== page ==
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ON THE ROAD: Get Your Truck Ready for Summer Driving

Summer brings heat and additional stress on your truck’s engine.

We’re approaching the hottest days of the year, and that requires a little preparation to ensure your truck is ready to keep up with your industry’s demands. We’ve broken out the most important things you can do to get ready for the summer season below.

Switch out winter gear.

There’s no longer a need for tire chains, so remove them from your truck and save 100 pounds or more in the process. It’s also a good time to do a thorough cleaning. Road salt stuck under your truck paired with summer heat is a recipe for accelerated rust and corrosion.

Check your tires and brakes.

Have you switched to summer or all-season tires yet? Don’t use winter tires during the hot season because it will reduce your fuel economy. Once you’ve put on the right tires, make sure the tire pressure is set to the manufacturer’s recommendation. Temperature and load weight have a major impact on tire pressure, so make sure to check tire pressure at least weekly. Also, it’s a good idea to get your tires rotated and balanced if it’s been a while to reduce uneven wear.

Your truck’s brakes are critical, so ask your mechanic to check pads, lining, and rotors before heading out into the busy summer season.

Inspect your battery.

Extreme heat can accelerate battery degradation. Ask your mechanic to perform a thorough inspection to find low voltage or other issues in the battery. Also check for corrosion on the battery and its connections, and make sure everything is well secured.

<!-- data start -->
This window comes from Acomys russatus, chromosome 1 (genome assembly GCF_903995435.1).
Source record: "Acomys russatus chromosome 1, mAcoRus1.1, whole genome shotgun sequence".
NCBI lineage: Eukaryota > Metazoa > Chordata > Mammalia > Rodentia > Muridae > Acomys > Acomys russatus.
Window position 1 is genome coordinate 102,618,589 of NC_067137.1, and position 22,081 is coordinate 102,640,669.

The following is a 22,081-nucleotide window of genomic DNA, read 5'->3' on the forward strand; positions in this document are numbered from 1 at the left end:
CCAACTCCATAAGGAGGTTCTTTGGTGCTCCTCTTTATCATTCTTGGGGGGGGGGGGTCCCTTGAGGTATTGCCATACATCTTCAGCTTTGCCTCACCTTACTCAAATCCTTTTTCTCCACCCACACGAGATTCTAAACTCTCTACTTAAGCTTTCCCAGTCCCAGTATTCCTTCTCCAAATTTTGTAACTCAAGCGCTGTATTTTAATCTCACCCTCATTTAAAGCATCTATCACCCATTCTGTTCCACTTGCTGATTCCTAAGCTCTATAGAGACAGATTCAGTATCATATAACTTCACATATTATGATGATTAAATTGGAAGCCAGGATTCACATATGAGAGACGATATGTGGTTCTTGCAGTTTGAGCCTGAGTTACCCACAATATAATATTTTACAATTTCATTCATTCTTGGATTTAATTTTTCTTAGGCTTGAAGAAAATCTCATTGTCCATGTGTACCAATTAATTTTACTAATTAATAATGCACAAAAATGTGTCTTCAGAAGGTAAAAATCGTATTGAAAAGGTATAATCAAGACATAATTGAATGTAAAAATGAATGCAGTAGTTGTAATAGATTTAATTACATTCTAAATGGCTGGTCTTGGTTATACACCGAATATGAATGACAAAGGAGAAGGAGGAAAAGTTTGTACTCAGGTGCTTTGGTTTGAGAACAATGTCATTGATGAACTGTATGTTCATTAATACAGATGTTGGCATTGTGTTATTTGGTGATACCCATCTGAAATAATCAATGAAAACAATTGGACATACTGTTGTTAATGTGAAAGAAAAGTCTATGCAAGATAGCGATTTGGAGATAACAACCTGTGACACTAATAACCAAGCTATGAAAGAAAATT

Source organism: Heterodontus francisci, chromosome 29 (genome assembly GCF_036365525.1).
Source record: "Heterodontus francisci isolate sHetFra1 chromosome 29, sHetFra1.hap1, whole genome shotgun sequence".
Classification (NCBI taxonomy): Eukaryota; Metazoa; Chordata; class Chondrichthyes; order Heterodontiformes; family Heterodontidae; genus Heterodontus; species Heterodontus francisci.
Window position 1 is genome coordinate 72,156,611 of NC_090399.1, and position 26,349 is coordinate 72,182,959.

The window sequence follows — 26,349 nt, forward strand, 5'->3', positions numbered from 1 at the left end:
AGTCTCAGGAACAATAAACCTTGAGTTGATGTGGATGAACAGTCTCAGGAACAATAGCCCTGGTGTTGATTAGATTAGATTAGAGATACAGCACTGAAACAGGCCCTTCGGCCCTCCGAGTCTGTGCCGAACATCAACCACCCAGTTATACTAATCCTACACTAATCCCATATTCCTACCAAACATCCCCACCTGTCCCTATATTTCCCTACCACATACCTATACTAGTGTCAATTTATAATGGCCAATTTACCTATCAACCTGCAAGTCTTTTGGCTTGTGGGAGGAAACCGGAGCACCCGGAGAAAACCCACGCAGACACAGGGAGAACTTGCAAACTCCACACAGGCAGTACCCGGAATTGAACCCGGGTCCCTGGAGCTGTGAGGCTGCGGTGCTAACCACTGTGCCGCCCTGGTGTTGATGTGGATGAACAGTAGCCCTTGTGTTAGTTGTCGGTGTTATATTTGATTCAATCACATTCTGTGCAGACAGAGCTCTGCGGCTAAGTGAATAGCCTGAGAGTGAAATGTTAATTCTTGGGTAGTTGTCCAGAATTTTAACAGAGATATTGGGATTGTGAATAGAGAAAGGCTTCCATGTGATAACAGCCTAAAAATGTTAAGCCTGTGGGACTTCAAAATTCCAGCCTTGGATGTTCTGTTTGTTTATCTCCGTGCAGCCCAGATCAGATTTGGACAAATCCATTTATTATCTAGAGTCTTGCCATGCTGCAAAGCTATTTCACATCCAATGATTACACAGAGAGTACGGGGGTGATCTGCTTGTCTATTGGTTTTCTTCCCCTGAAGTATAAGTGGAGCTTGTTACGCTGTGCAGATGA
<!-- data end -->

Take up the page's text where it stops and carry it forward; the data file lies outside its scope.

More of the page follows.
Change your oil and coolant.

Engine oil provides the necessary lubrication for critical moving parts in your engine, so this is not something you want to forget as you head into summer with the additional engine stress of increased operating temperatures. Make sure to change the oil per the manufacturer’s recommended schedule. Delaying fresh oil will speed up wear and tear.

Engine overheating is common during the warm months, so reduce your risk by inspecting your coolant system and flushing as necessary. Check your coolant level and condition and the condition of drive belts, hoses, and clamps. Perform a coolant flush if its condition is suspect, or if you expect to reach to the maintenance interval during the busy summer season.

“Truck drivers, like truck engines, get cranky when they are too hot.”

Make sure your cabin is cool.

Truck drivers, like truck engines, get cranky when they are too hot, so make sure you check your air conditioning is blowing cold. Also, inspect the rubber weather stripping around your doors and windows. If it is dry and cracked, it’s not insulating your cabin well and time to replace. You can also add clear UV-blocking film to your windows to reduce the amount of sunlight heat getting in your cabin.

Regardless of your truck or route, the summer season stresses your operations. The key to minimizing vehicle downtime is prevention. Count on Source One Parts Center for your critical parts to make sure your truck runs optimally no matter the season.